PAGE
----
But, residents here allege, that since then she has encouraged others too to do what she did, and put them on to touts.

The loophole
The sale of organs is prohibited under the Transplantation of Human Organs Act 1994, which was amended in 2011 to expand the definition of near relatives, include harsher punishments for unauthorised removal of human organs and for receiving and making payments for human organs. However, even the new law retains the loophole that permits unrelated persons to donate organs after deposing before an authorisation committee.

(The names of the women have been changed to protect their identities)

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 Friday January 4, 2013

Promised big money, they end up getting a pittance

By Imran Gowhar

A big chunk of the promised money disappears as the agents commission and the victims are blackmailed and threatened into silence

The busting of the kidney racket by the Ramanagaram police and the arrest of a tout has again turned the focus on the agents who are actively operating in this region.

The police are looking for other touts who are on the run, a senior official supervising the investigation said, and identified the arrested tout as Srikanth.

There are several like him operating in the region, networking with hospitals and police and revenue officials to make the transplant process smooth.

These touts lure poor people by dangling huge sums but at the end of the day, the donors are left with a pittance. They are threatened and blackmailed into silence, the officer said.

Gayatris story
Take the case of Gayatri, a 35-year-old and mother of two from Mandya district, who was approached by Mahade, a tout, promising her Rs. 1.1 lakh for a kidney. Ms. Gayatris husband, a petty businessman, had incurred huge losses and the couple was being harassed by moneylenders.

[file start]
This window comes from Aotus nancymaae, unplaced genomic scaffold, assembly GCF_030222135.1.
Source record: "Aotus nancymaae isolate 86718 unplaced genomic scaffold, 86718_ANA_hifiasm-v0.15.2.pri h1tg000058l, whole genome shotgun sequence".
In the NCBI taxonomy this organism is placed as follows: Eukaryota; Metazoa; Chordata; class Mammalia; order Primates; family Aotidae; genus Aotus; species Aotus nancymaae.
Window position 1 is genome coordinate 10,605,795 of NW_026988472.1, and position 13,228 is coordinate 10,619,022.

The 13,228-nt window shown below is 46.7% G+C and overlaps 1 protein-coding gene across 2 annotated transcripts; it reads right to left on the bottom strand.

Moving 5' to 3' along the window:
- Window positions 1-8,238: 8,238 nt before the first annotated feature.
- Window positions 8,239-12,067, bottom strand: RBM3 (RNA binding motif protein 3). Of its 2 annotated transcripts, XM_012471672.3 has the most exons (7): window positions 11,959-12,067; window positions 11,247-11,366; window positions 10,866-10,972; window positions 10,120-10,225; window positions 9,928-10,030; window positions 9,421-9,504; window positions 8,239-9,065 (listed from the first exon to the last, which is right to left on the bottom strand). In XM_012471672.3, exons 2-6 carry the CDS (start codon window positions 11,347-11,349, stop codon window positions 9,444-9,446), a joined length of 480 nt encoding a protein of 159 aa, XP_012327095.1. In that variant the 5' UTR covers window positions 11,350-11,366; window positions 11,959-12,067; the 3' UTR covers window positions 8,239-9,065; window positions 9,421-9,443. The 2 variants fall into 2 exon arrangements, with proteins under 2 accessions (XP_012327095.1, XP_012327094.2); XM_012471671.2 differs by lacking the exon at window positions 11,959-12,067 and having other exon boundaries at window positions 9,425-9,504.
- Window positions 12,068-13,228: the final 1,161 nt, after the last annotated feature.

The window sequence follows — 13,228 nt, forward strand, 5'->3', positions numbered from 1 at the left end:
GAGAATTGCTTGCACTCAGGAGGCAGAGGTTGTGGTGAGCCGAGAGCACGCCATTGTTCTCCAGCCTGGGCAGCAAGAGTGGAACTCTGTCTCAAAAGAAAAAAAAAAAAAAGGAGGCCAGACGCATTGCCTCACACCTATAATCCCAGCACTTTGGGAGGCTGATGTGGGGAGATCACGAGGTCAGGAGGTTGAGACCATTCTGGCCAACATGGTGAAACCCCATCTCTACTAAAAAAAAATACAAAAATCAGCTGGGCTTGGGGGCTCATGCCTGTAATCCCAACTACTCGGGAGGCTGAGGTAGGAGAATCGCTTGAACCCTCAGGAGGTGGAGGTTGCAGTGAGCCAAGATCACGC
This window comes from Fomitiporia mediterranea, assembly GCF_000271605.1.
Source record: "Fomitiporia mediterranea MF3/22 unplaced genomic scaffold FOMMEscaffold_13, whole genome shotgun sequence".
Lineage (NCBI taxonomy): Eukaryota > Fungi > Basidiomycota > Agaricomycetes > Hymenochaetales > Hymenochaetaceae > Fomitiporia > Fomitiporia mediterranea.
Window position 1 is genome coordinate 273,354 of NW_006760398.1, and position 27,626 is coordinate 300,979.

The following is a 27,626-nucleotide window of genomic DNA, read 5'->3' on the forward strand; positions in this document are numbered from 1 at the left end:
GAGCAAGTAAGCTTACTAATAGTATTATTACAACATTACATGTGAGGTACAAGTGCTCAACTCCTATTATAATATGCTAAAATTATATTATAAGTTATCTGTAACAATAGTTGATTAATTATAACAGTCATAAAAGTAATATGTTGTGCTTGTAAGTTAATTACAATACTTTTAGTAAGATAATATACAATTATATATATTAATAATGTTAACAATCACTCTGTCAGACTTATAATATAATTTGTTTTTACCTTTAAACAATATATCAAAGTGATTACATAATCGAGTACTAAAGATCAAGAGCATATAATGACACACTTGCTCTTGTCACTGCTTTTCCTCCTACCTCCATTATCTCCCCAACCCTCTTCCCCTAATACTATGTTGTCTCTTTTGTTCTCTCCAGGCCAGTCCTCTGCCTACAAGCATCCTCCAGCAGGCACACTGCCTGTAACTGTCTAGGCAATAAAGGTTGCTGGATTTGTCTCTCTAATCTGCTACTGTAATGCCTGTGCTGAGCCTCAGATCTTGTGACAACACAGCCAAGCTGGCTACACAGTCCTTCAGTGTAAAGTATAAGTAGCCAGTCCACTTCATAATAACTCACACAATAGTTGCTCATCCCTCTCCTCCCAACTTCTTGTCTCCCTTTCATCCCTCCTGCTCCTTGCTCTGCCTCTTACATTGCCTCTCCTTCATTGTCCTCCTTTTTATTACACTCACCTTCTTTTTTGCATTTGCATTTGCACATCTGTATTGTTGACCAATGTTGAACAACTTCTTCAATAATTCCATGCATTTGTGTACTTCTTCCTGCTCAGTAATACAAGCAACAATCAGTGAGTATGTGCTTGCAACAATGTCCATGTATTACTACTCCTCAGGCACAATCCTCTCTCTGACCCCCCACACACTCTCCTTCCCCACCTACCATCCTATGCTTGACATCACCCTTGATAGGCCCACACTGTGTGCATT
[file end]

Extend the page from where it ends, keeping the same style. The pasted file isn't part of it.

Ms. Gayatri then decided to donate her kidney to partly clear her husbands debts.

As per the deal, she was paid around Rs. 30,000 as advance and was taken to Prashanth Nagar in Vijayanagar, Bangalore, where she was made to stay in a house for a week, posing as a close relative of the recipient, a college student identified as Swetha, niece of a businessman.

Police verification
The Vijayanagar police, as part of the formalities permitting transplant between close relatives, visited the house during her stay and gave their clearance. Ms. Gayatri was then asked to go back to her village. A few days later, last August, she was taken to a hospital on HAL Airport Road in Bangalore, accompanied by Mahadev, where the kidney was transplanted. After spending a few days in the hospital, she was discharged. Since then she has been waiting for the remaining amount.

This is not an isolated case. We have received information about many such cases which are being probed, the police official said, adding efforts are on to trace Mahadev and others who are part of the racket.

Police denial
When The Hindu called the Vijayanagar police station, they denied having any such information. A senior officer said he had verified the documents of three cases in the recent past, which belonged to close relatives. Apart from this I don't remember clearing the file of a transplant case involving a girl as recipient.

When The Hindu called the Vijayanagar police station, they denied having any such information. A senior officer said he had verified the documents of three cases in the recent past, which belonged to close relatives. Apart from this I don't remember clearing the file of a transplant case involving a girl as recipient.

When contacted, Ramnagaram Superintendent of Police Anupam Agarwal refused to comment stating that divulging details would hamper investigations.g that divulging details would hamper investigations.